The Nigerian Guild of Editors (NGE) has urged the federal government to tread with caution and immediately reconsider the suspension of the operation of Twitter in Nigeria and seek other legitimate means of resolving its dispute with the company.
In a statement by Mustapha Isah (President) and Iyobosa Uwugiaren (General Secretary) respectively, the NGE said that the federal government’s action has the unintended consequence of jeopardising the economic interests of many Nigerians who rely on the social media platform for vital information to make informed business decisions daily.
Advising the federal government to desist from any action that would project the Nigerian government as a dictatorship, the Nigerian editors said that the action is an infringement on Section 39 of the 1999 Constitution and violates the right of Nigerians to interact freely on this platform.
‘’In addition, the suspension is a grave breach of Nigeria’s international obligations under article 9 of the African Charter on Human and Peoples’ Rights, and article 19 of the International Covenant on Civil and Political Rights.
‘’The Guild sees the federal government’s action as an overreaction to Twitter’s decision to delete President Muhammadu Buhari’s tweet early this week.
‘’If the federal government finds Twitter’s action against the President objectionable, Nigerians should not be made to suffer the collateral damage of denying them their right to freely discourse on Twitter’’, the Guild added.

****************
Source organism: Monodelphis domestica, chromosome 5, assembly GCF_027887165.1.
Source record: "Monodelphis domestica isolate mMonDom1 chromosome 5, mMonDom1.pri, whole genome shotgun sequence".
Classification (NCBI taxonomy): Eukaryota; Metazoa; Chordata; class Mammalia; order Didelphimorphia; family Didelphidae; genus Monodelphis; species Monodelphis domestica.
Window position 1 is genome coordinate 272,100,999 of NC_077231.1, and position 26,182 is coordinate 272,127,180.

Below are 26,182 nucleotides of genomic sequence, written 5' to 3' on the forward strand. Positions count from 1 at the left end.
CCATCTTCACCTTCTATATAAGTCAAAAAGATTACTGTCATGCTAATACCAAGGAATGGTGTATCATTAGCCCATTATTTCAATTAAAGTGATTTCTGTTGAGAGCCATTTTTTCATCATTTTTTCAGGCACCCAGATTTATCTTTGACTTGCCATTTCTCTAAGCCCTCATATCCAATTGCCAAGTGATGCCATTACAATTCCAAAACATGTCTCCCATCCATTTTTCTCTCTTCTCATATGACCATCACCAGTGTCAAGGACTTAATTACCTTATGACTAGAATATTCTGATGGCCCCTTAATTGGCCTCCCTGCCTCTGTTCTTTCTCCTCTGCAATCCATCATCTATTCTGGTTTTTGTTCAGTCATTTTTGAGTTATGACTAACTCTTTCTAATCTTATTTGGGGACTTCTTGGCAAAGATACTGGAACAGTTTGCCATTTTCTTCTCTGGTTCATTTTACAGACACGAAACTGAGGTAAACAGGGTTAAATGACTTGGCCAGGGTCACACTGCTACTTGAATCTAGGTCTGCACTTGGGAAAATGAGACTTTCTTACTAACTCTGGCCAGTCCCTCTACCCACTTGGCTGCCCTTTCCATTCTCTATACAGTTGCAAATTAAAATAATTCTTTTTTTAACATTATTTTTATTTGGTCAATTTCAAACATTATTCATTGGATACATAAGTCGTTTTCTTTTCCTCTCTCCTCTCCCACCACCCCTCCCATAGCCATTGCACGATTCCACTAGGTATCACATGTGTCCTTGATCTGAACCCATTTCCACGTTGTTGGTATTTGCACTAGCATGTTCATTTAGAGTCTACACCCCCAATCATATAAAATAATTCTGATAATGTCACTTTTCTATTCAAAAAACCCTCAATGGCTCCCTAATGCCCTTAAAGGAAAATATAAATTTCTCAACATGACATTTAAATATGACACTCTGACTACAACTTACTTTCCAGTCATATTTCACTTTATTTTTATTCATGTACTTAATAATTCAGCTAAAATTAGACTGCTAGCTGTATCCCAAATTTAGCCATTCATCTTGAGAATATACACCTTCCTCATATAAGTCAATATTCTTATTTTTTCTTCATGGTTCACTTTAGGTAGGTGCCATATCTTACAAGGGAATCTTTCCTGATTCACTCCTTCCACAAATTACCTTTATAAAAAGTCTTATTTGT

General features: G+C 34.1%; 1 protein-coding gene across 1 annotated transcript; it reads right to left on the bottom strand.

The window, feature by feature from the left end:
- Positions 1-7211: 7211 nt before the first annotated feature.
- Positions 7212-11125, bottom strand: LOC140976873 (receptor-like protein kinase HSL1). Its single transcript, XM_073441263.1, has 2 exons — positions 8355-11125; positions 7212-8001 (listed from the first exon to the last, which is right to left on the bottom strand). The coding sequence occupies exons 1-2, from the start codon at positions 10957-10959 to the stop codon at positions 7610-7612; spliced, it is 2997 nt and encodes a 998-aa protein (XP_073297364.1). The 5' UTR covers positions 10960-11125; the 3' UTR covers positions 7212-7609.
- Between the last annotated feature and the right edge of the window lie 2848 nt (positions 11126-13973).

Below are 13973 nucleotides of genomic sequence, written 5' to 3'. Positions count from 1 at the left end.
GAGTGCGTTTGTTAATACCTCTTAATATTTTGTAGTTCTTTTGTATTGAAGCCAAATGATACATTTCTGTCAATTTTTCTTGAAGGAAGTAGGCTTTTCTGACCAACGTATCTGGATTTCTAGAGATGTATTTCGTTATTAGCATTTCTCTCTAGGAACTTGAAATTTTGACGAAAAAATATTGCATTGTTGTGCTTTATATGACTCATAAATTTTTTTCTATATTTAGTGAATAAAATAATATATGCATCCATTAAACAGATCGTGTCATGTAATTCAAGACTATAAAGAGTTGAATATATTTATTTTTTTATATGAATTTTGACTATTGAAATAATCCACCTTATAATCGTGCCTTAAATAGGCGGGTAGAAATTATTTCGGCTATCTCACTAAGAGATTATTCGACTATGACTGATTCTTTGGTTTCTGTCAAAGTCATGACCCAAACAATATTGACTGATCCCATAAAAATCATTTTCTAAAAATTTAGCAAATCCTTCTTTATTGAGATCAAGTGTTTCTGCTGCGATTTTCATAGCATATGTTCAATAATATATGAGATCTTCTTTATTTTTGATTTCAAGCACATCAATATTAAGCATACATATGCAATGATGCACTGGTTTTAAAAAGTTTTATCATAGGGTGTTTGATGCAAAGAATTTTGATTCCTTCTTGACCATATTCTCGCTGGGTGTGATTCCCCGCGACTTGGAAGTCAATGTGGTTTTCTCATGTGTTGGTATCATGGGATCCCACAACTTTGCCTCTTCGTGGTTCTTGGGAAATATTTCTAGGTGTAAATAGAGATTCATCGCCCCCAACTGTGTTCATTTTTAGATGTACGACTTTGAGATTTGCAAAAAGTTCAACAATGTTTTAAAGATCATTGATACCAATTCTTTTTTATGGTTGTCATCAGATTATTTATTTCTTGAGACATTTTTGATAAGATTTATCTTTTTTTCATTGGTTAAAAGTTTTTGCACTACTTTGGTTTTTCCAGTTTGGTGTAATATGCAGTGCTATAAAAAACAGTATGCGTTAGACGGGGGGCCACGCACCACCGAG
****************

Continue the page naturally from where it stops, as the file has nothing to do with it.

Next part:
The Guild noted that the federal government had in an initial reaction by the Minister of Information and Culture, Alhaji Lai Mohammed, condemned the deletion of President Buhari’s view as an unacceptable tab on the president’s right, saying this ought to have been a sufficient response.
‘’However, the ban at the weekend, of Twitter’s operation in Nigeria, is an overkill that gives wind to the sail of critics who daily accuse the Buhari administration of intolerance of opposing views.
‘’Certainly, the federal government has the responsibility to safeguard the unity, peace and stability of Nigeria and any person or group that threatens this must draw its ire. In expressing its anger, the federal government, however, ought to exercise restraints to avoid giving the impression that it is intolerant of opposing views and expression of opinion by individual and corporate citizens’’, the Guild stated.
Stressing its concern over the growing insecurity in the country, the Guild advised social media leaders, which provide micro-messaging services, to also beam their searchlight on the activities of those who want to use their platforms to cause divisions and spread hatred in the country and the global community as well.
Noting the socio-political and economic benefits of social media platforms, the NGE explained that strong democracies rely on both civic and political participation by citizens, saying that Twitter, has over the years, aided citizens’ participation in the nation’s democratic process.
‘’The Guild is aware of the democratizing influence of social media platforms, including Twitter, in helping to check dictatorship and promote democracy worldwide.
‘’Twitter also builds a market research prospect for businesses to see what customers are chit-chatting about, their feeling and what is important to them about products and services’’, the Guild said.
The Guild therefore called on the federal government to immediately rescind its decision in order not to deny millions of Nigerians who rely on Twitter to provide services and earn a living.